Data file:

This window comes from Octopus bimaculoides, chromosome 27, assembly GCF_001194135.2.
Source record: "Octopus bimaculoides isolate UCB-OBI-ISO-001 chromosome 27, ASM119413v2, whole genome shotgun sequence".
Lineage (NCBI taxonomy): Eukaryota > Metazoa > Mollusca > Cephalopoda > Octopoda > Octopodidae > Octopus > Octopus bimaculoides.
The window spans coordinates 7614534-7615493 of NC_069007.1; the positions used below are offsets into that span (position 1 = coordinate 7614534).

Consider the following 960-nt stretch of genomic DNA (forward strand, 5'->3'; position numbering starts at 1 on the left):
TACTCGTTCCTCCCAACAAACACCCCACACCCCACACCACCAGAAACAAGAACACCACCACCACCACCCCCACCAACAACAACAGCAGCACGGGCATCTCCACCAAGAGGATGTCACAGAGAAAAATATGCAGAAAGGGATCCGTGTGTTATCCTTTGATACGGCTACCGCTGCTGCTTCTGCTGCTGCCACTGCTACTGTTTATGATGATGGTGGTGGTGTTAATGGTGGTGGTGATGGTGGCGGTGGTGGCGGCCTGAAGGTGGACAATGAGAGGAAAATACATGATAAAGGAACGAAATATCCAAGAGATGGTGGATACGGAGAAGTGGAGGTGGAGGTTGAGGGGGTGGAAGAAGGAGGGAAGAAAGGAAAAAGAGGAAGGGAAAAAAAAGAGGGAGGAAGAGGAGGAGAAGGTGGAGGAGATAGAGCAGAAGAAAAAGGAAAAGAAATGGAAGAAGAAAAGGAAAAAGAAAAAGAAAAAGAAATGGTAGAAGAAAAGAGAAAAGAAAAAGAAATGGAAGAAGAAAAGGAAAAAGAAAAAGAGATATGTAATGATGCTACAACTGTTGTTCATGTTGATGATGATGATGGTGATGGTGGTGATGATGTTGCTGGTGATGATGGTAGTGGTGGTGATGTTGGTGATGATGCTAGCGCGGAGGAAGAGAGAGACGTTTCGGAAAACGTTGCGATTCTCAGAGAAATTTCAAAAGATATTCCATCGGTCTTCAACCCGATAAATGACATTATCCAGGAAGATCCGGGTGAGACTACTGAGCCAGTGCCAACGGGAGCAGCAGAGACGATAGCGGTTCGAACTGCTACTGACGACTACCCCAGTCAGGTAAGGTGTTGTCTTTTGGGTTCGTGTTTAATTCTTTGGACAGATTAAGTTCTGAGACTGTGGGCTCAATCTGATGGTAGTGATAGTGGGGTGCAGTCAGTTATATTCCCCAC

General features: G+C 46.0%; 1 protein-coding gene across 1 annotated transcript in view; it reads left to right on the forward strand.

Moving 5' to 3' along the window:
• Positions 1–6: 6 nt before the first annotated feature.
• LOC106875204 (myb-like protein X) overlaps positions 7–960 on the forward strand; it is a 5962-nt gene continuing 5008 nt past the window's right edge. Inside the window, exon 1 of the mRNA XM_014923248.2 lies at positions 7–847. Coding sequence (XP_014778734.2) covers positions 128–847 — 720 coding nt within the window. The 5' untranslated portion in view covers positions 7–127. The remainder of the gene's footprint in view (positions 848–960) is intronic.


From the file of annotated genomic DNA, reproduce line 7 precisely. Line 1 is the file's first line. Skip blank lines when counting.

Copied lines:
General features: G+C 46.0%; 1 protein-coding gene across 1 annotated transcript in view; it reads left to right on the forward strand.